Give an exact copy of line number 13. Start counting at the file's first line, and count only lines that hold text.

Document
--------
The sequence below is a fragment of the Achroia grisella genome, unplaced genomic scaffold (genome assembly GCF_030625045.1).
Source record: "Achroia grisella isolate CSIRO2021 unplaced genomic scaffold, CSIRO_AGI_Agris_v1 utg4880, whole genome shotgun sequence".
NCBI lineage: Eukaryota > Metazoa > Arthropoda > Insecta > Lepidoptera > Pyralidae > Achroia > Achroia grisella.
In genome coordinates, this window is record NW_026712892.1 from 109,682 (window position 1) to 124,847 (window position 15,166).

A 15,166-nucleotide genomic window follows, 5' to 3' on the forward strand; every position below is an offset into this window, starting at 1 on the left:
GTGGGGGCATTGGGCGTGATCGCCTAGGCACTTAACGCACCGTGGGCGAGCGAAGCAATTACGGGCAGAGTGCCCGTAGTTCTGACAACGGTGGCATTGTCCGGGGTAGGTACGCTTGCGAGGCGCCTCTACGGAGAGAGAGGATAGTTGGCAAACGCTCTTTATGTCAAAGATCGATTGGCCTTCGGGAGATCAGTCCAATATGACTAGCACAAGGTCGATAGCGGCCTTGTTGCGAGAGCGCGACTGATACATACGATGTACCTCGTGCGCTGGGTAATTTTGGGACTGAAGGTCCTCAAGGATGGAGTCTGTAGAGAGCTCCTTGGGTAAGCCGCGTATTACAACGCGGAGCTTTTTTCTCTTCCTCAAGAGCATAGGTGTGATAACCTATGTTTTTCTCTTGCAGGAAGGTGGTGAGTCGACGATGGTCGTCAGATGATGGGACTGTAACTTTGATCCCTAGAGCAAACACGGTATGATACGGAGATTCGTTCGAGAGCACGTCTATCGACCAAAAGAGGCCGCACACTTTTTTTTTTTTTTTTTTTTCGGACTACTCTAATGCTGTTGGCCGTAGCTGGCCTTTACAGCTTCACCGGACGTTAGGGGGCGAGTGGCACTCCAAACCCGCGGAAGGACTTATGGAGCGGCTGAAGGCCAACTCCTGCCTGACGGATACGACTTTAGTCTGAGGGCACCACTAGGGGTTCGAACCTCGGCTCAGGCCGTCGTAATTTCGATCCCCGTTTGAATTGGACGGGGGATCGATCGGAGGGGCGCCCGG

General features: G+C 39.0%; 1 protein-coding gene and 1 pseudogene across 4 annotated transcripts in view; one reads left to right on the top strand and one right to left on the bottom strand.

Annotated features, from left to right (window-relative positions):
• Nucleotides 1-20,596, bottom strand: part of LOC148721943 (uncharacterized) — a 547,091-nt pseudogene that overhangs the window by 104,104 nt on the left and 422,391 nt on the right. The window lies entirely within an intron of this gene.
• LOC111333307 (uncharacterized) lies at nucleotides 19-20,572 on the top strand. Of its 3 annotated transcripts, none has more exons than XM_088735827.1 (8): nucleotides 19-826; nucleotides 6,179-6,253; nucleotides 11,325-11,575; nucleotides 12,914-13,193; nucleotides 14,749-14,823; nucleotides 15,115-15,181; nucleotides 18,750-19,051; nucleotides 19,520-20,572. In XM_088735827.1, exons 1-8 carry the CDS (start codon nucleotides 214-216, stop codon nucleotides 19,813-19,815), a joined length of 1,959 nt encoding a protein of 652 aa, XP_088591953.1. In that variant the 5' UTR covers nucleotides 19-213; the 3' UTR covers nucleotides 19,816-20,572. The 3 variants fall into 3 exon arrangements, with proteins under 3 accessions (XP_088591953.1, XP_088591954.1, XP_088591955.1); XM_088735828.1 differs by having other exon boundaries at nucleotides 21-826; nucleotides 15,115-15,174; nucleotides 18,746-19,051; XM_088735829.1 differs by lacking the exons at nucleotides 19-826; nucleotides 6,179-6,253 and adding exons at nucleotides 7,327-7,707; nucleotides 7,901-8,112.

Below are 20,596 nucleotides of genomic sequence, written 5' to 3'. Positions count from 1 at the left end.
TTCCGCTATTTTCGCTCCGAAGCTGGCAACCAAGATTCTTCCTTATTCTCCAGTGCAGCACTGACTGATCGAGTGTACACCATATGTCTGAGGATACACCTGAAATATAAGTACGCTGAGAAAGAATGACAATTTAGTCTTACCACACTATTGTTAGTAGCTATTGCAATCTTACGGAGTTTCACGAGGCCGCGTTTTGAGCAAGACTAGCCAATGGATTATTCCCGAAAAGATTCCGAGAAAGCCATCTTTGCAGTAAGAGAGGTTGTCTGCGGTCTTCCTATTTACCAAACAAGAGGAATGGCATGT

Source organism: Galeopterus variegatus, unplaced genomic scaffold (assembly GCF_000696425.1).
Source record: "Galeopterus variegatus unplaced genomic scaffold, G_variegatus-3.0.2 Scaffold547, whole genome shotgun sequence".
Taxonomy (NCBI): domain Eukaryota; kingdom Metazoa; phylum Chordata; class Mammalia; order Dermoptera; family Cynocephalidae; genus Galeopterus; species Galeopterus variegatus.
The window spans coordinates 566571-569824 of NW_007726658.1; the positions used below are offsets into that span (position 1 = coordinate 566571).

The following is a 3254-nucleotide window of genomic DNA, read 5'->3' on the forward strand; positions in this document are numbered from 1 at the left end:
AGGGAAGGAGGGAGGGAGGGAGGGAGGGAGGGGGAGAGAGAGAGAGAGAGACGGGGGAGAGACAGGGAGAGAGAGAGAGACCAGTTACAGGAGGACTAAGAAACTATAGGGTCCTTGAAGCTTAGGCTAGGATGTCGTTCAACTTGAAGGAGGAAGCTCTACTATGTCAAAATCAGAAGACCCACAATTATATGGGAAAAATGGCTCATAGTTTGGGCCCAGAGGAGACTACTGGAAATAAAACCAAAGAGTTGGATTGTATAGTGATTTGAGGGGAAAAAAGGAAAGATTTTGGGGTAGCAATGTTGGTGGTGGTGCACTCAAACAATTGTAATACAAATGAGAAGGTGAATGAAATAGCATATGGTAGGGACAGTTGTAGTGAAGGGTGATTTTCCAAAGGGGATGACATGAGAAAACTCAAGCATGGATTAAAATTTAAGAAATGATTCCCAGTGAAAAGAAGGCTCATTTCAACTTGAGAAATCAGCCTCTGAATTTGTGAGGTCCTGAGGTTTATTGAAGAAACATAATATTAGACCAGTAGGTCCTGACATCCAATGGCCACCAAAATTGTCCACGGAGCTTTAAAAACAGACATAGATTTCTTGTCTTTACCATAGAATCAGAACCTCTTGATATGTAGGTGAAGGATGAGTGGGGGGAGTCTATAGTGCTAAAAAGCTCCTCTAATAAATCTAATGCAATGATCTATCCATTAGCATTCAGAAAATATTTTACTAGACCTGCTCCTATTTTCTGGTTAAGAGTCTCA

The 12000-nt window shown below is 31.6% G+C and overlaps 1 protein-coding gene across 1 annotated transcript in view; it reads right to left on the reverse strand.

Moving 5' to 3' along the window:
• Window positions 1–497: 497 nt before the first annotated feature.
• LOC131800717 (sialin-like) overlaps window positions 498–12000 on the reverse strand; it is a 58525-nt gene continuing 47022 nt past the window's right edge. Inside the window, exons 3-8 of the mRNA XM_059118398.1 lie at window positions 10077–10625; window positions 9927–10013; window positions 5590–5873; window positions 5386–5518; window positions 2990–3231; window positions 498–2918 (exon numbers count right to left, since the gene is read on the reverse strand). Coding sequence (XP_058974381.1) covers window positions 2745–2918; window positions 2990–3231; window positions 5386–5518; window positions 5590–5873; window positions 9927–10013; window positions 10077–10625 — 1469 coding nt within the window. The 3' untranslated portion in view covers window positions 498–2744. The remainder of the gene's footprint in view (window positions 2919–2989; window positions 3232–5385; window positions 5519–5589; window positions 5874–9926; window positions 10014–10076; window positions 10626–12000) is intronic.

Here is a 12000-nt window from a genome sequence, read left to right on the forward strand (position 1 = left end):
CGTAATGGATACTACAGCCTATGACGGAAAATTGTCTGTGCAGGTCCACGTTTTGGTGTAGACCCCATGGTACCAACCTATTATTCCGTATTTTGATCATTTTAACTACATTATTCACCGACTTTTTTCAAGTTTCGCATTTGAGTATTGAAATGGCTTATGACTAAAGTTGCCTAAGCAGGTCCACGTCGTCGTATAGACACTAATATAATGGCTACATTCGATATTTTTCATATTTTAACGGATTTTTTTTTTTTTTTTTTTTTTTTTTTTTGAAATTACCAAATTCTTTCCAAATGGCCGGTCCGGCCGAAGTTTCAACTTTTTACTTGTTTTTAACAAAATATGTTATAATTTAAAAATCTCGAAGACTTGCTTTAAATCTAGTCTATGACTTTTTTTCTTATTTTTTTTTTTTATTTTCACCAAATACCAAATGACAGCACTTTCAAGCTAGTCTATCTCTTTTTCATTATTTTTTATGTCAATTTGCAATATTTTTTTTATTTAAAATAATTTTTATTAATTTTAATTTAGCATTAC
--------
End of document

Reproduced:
Source organism: Galeopterus variegatus, unplaced genomic scaffold (assembly GCF_000696425.1).